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"This book preview contains selected pages from Great, Grand & Famous Hotels. If you wish to purchase the book or find out more, please go to
Hotels : Sample NY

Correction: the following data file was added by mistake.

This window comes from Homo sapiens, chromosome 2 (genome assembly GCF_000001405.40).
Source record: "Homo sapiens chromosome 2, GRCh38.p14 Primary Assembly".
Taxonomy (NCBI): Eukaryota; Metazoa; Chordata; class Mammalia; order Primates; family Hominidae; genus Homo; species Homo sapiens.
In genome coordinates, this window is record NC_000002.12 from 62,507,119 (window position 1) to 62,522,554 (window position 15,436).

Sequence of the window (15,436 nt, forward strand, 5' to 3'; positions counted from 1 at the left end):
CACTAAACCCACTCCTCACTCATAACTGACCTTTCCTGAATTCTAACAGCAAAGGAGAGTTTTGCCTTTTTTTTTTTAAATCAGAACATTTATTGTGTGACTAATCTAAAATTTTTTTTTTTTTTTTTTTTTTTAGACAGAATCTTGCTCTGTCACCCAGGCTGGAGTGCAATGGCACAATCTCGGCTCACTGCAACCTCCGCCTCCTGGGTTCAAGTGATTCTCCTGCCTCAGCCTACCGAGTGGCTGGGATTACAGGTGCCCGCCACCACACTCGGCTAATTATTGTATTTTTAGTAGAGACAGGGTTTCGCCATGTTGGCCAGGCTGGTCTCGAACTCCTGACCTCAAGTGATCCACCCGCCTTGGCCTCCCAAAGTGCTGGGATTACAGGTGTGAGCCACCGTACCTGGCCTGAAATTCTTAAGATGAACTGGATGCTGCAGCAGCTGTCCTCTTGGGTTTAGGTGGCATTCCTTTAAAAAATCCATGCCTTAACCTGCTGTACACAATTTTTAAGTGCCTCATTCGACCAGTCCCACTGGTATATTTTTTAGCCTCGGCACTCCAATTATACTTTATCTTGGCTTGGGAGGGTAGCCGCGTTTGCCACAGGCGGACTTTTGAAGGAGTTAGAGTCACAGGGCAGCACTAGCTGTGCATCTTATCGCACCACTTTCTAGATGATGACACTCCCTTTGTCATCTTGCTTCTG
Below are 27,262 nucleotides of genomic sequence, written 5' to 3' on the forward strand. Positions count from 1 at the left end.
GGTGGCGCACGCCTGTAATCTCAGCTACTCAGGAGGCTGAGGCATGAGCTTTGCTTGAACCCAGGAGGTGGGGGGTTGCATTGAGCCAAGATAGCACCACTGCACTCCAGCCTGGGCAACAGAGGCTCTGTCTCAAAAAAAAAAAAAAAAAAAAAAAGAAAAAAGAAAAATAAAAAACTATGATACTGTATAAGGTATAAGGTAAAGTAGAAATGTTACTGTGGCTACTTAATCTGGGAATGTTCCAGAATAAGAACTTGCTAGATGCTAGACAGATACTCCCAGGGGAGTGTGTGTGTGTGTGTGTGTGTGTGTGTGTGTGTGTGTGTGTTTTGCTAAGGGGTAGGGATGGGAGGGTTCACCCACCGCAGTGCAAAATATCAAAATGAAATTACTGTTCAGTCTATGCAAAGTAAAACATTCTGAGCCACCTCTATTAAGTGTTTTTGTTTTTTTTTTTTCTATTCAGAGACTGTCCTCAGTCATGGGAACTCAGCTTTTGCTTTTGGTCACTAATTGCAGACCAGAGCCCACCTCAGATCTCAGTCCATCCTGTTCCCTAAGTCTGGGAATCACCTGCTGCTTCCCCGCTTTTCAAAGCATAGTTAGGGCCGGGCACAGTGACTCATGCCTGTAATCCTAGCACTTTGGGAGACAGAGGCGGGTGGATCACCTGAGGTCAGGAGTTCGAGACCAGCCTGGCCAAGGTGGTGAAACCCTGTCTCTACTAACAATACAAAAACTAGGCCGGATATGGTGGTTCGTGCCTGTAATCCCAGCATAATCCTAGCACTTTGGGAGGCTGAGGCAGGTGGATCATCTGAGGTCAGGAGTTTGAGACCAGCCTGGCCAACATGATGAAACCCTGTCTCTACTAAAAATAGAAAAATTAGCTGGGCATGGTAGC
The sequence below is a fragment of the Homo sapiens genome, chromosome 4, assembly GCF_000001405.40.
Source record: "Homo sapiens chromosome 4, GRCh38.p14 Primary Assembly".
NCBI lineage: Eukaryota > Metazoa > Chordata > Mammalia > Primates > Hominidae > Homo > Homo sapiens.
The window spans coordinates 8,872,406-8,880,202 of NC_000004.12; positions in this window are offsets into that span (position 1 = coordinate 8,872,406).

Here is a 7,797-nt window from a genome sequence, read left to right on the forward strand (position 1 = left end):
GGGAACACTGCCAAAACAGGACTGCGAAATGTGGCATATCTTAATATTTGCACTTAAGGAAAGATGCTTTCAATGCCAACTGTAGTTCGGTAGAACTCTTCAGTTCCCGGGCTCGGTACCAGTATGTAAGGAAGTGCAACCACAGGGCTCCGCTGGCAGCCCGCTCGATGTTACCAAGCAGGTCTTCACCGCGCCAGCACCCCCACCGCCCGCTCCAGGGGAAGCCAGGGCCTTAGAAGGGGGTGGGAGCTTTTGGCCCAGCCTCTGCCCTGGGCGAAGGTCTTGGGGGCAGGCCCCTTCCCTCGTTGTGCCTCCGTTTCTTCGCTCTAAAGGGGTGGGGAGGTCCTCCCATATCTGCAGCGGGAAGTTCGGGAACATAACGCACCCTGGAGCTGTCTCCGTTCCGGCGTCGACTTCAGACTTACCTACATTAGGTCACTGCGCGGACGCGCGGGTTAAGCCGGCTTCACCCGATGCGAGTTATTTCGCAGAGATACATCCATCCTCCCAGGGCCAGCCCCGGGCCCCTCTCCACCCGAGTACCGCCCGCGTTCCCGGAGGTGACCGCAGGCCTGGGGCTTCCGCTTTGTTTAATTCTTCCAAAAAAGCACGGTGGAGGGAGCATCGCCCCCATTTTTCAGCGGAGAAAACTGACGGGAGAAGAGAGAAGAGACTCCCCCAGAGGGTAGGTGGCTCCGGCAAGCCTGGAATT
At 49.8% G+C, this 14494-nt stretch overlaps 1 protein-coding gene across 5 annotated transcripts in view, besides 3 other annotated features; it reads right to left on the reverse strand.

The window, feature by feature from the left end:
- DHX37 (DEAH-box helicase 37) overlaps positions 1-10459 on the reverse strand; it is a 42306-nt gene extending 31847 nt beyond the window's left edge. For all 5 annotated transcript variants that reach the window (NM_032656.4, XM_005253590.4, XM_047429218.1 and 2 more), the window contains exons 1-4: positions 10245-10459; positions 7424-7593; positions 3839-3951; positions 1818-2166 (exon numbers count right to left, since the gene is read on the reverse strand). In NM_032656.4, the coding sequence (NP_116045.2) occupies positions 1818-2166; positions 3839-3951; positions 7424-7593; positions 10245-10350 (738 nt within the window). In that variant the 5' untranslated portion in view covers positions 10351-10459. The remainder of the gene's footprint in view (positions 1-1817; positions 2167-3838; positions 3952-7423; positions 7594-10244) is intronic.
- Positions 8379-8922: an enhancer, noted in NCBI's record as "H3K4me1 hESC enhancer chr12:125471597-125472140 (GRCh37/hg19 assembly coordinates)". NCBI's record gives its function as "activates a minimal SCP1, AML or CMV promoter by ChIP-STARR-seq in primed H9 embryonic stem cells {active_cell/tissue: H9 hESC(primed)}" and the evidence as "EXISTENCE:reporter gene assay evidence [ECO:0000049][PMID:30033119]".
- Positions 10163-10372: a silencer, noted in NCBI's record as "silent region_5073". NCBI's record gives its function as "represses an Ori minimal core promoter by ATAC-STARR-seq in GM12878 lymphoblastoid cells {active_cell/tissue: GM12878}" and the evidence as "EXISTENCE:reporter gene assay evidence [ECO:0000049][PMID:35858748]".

148 The Roaring 20s The new waldorf=astoria By the 1920s, New York had firmly established itself as the financial and intellectual epicentre of America. It was a time of heightened optimism fuelled by an unprecedented surge of wealth. The radio and the automobile had 'arrived' and air travel was on the up. This 'Flapper' era was all about ideas, innovation, and wealth creation, none in short supply in New York City. CHAPTER 8 New hotels sprouted like mushrooms all over the booming metropolis -- The Roosevelt, The Carlyle, The Warwick (Randolph Hearst's gift to his mistress), The Barbizon, (a hotel for women only), The Ritz Towers, and the grand triumvirate of the Sherry-Netherland, The Pierre, and the new Waldorf=Astoria. THE PHOENIX RISES The building, design, and location of the new Waldorf=Astoria presented a perfect example of a new era in hotel keeping. Vanity Fair at the time declared, "It is far beyond anything attempted in the hotel world." The 'new' Waldorf=Astoria was not so much a new hotel, as a re-interpretation of everything that the original hotel stood for. The social life of New York, centred very much round the hotel scene, was shifting even further uptown. Lucius Boomer and his financial partners understood that they had to move towards their cash cow. Boomer had already streamlined the running of the original Waldorf=Astoria and was a master at recognising that efficiency was an essential ingredient in maintaining the important appearance of an opulent establishment delivering personalised service. (Boomer became a rich man in his own right through the contacts he established at the Waldorf.) Profits from the sale of the old hotel contributed to the building of a grand hotel determined to be bigger, brighter, and better than any other. The new hotel was fully financed in August 1929 'through bonds and common stock underwritten by a group of Wall Street banking houses.' Although just three months shy of the Great Crash of 1929, construction of the hotel continued on regardless.